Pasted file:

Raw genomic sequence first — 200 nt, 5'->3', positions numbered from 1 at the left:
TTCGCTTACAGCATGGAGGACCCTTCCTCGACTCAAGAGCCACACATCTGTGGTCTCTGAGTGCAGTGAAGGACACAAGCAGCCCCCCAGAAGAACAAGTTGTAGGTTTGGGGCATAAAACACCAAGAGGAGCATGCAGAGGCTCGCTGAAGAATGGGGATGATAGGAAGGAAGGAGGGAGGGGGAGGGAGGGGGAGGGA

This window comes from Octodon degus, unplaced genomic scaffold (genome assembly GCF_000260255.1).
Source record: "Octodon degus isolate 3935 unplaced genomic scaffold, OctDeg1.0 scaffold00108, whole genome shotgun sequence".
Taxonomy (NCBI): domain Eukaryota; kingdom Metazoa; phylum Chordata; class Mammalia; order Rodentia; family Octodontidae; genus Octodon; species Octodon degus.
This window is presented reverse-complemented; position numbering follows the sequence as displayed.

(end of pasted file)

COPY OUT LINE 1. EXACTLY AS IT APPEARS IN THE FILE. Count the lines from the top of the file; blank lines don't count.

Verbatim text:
Raw genomic sequence first — 200 nt, 5'->3', positions numbered from 1 at the left: